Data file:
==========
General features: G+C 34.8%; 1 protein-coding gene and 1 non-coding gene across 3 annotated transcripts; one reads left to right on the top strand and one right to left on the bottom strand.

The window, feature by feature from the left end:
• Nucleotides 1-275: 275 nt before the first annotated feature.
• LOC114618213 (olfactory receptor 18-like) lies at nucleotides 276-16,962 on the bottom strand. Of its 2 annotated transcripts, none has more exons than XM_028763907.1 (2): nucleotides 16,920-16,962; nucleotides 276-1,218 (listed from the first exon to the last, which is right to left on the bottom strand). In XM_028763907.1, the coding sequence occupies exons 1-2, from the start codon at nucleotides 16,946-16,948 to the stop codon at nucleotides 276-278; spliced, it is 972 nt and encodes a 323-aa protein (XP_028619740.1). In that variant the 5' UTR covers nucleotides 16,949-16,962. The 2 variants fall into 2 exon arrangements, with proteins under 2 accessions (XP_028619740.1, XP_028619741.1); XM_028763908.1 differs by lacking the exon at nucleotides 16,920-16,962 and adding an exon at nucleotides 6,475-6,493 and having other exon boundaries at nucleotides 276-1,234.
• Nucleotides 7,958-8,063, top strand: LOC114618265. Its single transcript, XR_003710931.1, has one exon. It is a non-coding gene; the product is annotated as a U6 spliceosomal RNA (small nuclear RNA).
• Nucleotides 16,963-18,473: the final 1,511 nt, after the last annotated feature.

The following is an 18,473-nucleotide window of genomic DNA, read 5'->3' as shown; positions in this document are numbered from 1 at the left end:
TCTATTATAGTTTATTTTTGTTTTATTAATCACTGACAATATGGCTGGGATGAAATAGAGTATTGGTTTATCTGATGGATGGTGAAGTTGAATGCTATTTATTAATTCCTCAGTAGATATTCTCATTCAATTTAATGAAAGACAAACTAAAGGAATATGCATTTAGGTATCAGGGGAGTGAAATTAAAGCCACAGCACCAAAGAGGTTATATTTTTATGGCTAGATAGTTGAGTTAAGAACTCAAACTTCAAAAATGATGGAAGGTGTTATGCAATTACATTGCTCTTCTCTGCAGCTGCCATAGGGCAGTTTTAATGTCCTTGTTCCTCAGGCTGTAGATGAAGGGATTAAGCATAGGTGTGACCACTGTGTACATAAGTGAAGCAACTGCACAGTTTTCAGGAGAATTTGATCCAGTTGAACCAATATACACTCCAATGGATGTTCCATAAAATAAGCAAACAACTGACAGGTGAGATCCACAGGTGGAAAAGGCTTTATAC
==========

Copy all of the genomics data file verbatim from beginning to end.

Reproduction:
General features: G+C 34.8%; 1 protein-coding gene and 1 non-coding gene across 3 annotated transcripts; one reads left to right on the top strand and one right to left on the bottom strand.

The window, feature by feature from the left end:
• Nucleotides 1-275: 275 nt before the first annotated feature.
• LOC114618213 (olfactory receptor 18-like) lies at nucleotides 276-16,962 on the bottom strand. Of its 2 annotated transcripts, none has more exons than XM_028763907.1 (2): nucleotides 16,920-16,962; nucleotides 276-1,218 (listed from the first exon to the last, which is right to left on the bottom strand). In XM_028763907.1, the coding sequence occupies exons 1-2, from the start codon at nucleotides 16,946-16,948 to the stop codon at nucleotides 276-278; spliced, it is 972 nt and encodes a 323-aa protein (XP_028619740.1). In that variant the 5' UTR covers nucleotides 16,949-16,962. The 2 variants fall into 2 exon arrangements, with proteins under 2 accessions (XP_028619740.1, XP_028619741.1); XM_028763908.1 differs by lacking the exon at nucleotides 16,920-16,962 and adding an exon at nucleotides 6,475-6,493 and having other exon boundaries at nucleotides 276-1,234.
• Nucleotides 7,958-8,063, top strand: LOC114618265. Its single transcript, XR_003710931.1, has one exon. It is a non-coding gene; the product is annotated as a U6 spliceosomal RNA (small nuclear RNA).
• Nucleotides 16,963-18,473: the final 1,511 nt, after the last annotated feature.

The following is an 18,473-nucleotide window of genomic DNA, read 5'->3' as shown; positions in this document are numbered from 1 at the left end:
TCTATTATAGTTTATTTTTGTTTTATTAATCACTGACAATATGGCTGGGATGAAATAGAGTATTGGTTTATCTGATGGATGGTGAAGTTGAATGCTATTTATTAATTCCTCAGTAGATATTCTCATTCAATTTAATGAAAGACAAACTAAAGGAATATGCATTTAGGTATCAGGGGAGTGAAATTAAAGCCACAGCACCAAAGAGGTTATATTTTTATGGCTAGATAGTTGAGTTAAGAACTCAAACTTCAAAAATGATGGAAGGTGTTATGCAATTACATTGCTCTTCTCTGCAGCTGCCATAGGGCAGTTTTAATGTCCTTGTTCCTCAGGCTGTAGATGAAGGGATTAAGCATAGGTGTGACCACTGTGTACATAAGTGAAGCAACTGCACAGTTTTCAGGAGAATTTGATCCAGTTGAACCAATATACACTCCAATGGATGTTCCATAAAATAAGCAAACAACTGACAGGTGAGATCCACAGGTGGAAAAGGCTTTATAC